The fixed-point property for competing strategies
When multiple strategies can be used to solve a type of problem, the observed response time distributions are often mixtures of multiple underlying base distributions each representing one of these strategies. For the case of two possible strategies, the observed response time distributions obey the fixed-point property. That is, there exists one reaction time that has the same probability of being observed irrespective of the actual mixture proportion of each strategy. In this paper we discuss how to compute this fixed-point, and how to statistically assess the probability that indeed the observed response times are generated by two competing strategies. Accompanying this paper is a free R package that can be used to compute and test the presence or absence of the fixed-point property in response time data, allowing for easy to use tests of strategic behavior.
The fp package
The online appendix with a worked out example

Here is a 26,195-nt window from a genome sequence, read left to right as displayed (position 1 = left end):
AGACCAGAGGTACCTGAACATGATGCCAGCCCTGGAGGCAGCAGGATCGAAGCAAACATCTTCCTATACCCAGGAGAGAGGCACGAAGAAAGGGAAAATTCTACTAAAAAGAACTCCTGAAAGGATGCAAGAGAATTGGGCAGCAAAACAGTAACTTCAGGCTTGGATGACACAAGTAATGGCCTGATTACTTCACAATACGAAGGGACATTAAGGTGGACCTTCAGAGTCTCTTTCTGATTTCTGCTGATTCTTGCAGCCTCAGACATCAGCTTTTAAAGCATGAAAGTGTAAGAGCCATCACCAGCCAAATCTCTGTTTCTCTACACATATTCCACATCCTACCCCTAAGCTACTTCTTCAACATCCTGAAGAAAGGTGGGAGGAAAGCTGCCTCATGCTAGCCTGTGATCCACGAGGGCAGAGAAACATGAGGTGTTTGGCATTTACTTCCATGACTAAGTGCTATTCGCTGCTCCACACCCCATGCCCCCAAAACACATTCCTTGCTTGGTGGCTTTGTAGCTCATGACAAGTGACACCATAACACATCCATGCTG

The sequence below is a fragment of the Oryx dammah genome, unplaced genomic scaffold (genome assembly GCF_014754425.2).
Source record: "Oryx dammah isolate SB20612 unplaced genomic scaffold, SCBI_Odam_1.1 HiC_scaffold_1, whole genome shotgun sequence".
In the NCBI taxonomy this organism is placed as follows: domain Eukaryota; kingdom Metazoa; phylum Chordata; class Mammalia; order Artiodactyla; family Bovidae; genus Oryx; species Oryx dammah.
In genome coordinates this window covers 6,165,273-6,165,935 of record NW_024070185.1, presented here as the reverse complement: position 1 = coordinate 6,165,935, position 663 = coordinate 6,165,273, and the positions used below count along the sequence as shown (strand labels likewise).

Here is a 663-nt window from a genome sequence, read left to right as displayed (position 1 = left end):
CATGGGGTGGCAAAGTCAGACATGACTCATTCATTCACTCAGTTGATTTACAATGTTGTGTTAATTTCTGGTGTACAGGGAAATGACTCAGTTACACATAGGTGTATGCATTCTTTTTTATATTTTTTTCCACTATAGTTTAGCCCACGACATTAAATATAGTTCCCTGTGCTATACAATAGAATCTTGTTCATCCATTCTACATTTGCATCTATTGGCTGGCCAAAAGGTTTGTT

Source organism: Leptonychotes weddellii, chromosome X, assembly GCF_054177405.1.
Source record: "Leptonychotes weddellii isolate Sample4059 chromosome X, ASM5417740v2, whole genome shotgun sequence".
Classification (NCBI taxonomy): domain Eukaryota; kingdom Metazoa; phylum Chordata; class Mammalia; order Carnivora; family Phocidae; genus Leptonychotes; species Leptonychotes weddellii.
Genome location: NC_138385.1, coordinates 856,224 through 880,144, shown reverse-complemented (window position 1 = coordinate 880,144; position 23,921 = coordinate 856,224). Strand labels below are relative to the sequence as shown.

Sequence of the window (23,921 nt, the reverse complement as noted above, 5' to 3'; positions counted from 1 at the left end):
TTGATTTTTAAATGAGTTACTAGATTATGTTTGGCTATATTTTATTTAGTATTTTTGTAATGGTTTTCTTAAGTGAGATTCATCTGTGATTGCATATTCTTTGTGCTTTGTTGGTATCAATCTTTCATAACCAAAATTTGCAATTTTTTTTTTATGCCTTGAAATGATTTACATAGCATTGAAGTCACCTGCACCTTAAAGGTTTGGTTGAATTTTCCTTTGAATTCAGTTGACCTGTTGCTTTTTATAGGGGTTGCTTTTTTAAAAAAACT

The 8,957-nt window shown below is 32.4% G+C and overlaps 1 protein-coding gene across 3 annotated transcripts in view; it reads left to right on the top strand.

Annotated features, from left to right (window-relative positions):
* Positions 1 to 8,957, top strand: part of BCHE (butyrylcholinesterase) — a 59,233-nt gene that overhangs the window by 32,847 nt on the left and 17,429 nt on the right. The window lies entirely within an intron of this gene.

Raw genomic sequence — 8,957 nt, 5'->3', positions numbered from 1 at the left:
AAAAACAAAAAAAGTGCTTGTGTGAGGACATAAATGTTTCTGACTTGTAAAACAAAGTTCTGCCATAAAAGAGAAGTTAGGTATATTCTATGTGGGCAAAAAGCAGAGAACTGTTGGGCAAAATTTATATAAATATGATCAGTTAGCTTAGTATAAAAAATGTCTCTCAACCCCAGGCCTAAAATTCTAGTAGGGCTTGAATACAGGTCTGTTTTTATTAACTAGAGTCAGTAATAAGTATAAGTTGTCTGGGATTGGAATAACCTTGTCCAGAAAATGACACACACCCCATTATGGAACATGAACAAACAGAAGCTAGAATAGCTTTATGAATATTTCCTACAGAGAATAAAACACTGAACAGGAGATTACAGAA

The paperHow to assess the existence of competing strategies in cognitive tasks: A primer on the fixed-point property.
Publications involving the fp package:
Couto, J. , Van Maanen, L. & Lebreton, M. (2020). Investigating the origin and consequences of endogenous default options in repeated economic choices. PLoS One 15, e023238.
Grange, J.A. (2016). Temporal distinctiveness in task switching: Assessing the mixture-distribution assumption. Frontiers in Psychology, 7, 251
Van Maanen, L., Couto, J., & Lebreton, M. (2016). Three boundary conditions for computing the fixed-point property in binary mixture data. PLOS One, 11, e0167377
Van Maanen, L. (2016). Is there evidence for a mixture of processes in speed-accuracy trade-off behavior? Topics in Cognitive Sciences, 8, 279-290
Van Maanen, L. (2015). Speed-accuracy trade-off behavior: Response caution adjustment or mixing task strategies? Proceedings of the 13th International Conference for Cognitive Modeling
Van Maanen, L., De Jong, R. & Van Rijn. H. (2014). How to assess the existence of competing strategies in cognitive tasks: A primer on the fixed-point property. PLOS One, 9, e106113.